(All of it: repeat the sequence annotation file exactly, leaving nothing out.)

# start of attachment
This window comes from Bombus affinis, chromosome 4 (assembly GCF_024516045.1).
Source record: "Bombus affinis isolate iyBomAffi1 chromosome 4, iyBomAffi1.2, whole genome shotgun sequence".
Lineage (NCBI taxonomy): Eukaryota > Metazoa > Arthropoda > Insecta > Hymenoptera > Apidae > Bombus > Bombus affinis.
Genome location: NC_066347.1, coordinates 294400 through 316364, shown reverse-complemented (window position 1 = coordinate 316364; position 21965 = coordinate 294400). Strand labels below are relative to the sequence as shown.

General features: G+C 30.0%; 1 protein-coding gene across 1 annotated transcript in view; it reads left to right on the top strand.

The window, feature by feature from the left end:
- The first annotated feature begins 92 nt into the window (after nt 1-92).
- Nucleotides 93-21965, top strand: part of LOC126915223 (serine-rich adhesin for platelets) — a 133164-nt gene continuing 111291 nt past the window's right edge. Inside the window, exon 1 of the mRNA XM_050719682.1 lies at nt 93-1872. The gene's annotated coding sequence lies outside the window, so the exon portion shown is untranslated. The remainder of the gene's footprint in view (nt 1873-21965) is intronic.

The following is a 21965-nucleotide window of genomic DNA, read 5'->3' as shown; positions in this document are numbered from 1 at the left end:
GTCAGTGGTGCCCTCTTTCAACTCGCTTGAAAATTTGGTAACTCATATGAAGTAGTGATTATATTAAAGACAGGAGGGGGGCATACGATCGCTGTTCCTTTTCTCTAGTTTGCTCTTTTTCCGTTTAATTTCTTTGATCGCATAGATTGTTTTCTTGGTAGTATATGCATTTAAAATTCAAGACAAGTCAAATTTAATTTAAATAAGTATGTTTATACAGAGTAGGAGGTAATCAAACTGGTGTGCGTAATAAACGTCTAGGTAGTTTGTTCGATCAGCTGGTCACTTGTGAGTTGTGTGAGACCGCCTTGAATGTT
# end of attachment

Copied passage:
This window comes from Bombus affinis, chromosome 4 (assembly GCF_024516045.1).
Source record: "Bombus affinis isolate iyBomAffi1 chromosome 4, iyBomAffi1.2, whole genome shotgun sequence".
Lineage (NCBI taxonomy): Eukaryota > Metazoa > Arthropoda > Insecta > Hymenoptera > Apidae > Bombus > Bombus affinis.
Genome location: NC_066347.1, coordinates 294400 through 316364, shown reverse-complemented (window position 1 = coordinate 316364; position 21965 = coordinate 294400). Strand labels below are relative to the sequence as shown.

General features: G+C 30.0%; 1 protein-coding gene across 1 annotated transcript in view; it reads left to right on the top strand.

The window, feature by feature from the left end:
- The first annotated feature begins 92 nt into the window (after nt 1-92).
- Nucleotides 93-21965, top strand: part of LOC126915223 (serine-rich adhesin for platelets) — a 133164-nt gene continuing 111291 nt past the window's right edge. Inside the window, exon 1 of the mRNA XM_050719682.1 lies at nt 93-1872. The gene's annotated coding sequence lies outside the window, so the exon portion shown is untranslated. The remainder of the gene's footprint in view (nt 1873-21965) is intronic.

The following is a 21965-nucleotide window of genomic DNA, read 5'->3' as shown; positions in this document are numbered from 1 at the left end:
GTCAGTGGTGCCCTCTTTCAACTCGCTTGAAAATTTGGTAACTCATATGAAGTAGTGATTATATTAAAGACAGGAGGGGGGCATACGATCGCTGTTCCTTTTCTCTAGTTTGCTCTTTTTCCGTTTAATTTCTTTGATCGCATAGATTGTTTTCTTGGTAGTATATGCATTTAAAATTCAAGACAAGTCAAATTTAATTTAAATAAGTATGTTTATACAGAGTAGGAGGTAATCAAACTGGTGTGCGTAATAAACGTCTAGGTAGTTTGTTCGATCAGCTGGTCACTTGTGAGTTGTGTGAGACCGCCTTGAATGTT